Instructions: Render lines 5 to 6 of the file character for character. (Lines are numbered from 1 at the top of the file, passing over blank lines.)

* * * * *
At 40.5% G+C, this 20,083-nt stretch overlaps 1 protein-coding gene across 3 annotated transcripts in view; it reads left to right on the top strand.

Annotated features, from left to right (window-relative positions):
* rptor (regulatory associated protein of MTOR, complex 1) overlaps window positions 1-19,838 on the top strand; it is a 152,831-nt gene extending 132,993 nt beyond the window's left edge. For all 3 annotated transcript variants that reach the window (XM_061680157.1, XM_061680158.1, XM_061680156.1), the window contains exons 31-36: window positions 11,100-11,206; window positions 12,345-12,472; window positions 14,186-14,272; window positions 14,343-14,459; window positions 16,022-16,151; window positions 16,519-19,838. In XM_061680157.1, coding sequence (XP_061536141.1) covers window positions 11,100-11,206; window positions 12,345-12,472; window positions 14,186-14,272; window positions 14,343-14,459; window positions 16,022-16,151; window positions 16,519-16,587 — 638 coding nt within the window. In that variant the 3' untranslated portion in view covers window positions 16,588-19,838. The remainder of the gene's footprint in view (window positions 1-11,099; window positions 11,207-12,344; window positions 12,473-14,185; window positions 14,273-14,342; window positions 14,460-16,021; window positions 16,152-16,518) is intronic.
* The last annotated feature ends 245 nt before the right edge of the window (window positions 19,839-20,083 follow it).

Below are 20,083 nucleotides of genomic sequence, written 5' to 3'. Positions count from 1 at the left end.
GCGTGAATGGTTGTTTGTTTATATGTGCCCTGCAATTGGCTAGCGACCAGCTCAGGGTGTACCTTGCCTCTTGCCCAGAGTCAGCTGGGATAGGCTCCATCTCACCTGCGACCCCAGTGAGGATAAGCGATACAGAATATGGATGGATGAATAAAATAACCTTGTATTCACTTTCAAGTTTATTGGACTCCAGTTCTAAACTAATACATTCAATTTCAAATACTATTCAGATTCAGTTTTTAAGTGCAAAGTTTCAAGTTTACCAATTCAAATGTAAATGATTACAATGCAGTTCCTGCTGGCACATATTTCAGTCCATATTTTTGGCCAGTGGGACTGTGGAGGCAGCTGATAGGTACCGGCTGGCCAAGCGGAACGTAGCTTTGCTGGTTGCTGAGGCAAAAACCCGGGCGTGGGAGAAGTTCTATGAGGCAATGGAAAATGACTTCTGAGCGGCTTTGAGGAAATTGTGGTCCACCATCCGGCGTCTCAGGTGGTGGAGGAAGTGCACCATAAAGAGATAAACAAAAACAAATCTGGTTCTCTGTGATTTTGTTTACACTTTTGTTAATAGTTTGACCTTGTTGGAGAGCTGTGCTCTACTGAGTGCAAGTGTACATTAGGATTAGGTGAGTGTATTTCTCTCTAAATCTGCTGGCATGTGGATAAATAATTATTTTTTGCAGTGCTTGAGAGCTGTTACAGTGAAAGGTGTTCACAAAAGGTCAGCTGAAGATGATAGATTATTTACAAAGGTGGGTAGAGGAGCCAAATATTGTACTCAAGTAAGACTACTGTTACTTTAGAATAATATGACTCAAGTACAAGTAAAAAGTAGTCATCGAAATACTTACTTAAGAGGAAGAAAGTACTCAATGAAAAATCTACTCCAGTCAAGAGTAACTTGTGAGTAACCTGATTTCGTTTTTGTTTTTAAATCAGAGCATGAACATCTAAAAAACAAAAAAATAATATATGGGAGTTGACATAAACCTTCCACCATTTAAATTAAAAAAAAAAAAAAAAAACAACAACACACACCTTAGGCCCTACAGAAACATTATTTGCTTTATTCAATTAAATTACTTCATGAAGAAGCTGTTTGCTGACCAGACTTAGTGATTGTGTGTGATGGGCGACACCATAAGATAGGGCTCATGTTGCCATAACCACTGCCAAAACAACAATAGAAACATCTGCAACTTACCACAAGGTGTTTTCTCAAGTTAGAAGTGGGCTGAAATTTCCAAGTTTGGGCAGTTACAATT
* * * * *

Below are 20,083 nucleotides of genomic sequence, written 5' to 3'. Positions count from 1 at the left end.
GCGTGAATGGTTGTTTGTTTATATGTGCCCTGCAATTGGCTAGCGACCAGCTCAGGGTGTACCTTGCCTCTTGCCCAGAGTCAGCTGGGATAGGCTCCATCTCACCTGCGACCCCAGTGAGGATAAGCGATACAGAATATGGATGGATGAATAAAATAACCTTGTATTCACTTTCAAGTTTATTGGACTCCAGTTCTAAACTAATACATTCAATTTCAAATACTATTCAGATTCAGTTTTTAAGTGCAAAGTTTCAAGTTTACCAATTCAAATGTAAATGATTACAATGCAGTTCCTGCTGGCACATATTTCAGTCCATATTTTTGGCCAGTGGGACTGTGGAGGCAGCTGATAGGTACCGGCTGGCCAAGCGGAACGTAGCTTTGCTGGTTGCTGAGGCAAAAACCCGGGCGTGGGAGAAGTTCTATGAGGCAATGGAAAATGACTTCTGAGCGGCTTTGAGGAAATTGTGGTCCACCATCCGGCGTCTCAGGTGGTGGAGGAAGTGCACCATAAAGAGATAAACAAAAACAAATCTGGTTCTCTGTGATTTTGTTTACACTTTTGTTAATAGTTTGACCTTGTTGGAGAGCTGTGCTCTACTGAGTGCAAGTGTACATTAGGATTAGGTGAGTGTATTTCTCTCTAAATCTGCTGGCATGTGGATAAATAATTATTTTTTGCAGTGCTTGAGAGCTGTTACAGTGAAAGGTGTTCACAAAAGGTCAGCTGAAGATGATAGATTATTTACAAAGGTGGGTAGAGGAGCCAAATATTGTACTCAAGTAAGACTACTGTTACTTTAGAATAATATGACTCAAGTACAAGTAAAAAGTAGTCATCGAAATACTTACTTAAGAGGAAGAAAGTACTCAATGAAAAATCTACTCCAGTCAAGAGTAACTTGTGAGTAACCTGATTTCGTTTTTGTTTTTAAATCAGAGCATGAACATCTAAAAAACAAAAAAATAATATATGGGAGTTGACATAAACCTTCCACCATTTAAATTAAAAAAAAAAAAAAAAAACAACAACACACACCTTAGGCCCTACAGAAACATTATTTGCTTTATTCAATTAAATTACTTCATGAAGAAGCTGTTTGCTGACCAGACTTAGTGATTGTGTGTGATGGGCGACACCATAAGATAGGGCTCATGTTGCCATAACCACTGCCAAAACAACAATAGAAACATCTGCAACTTACCACAAGGTGTTTTCTCAAGTTAGAAGTGGGCTGAAATTTCCAAGTTTGGGCAGTTACAATT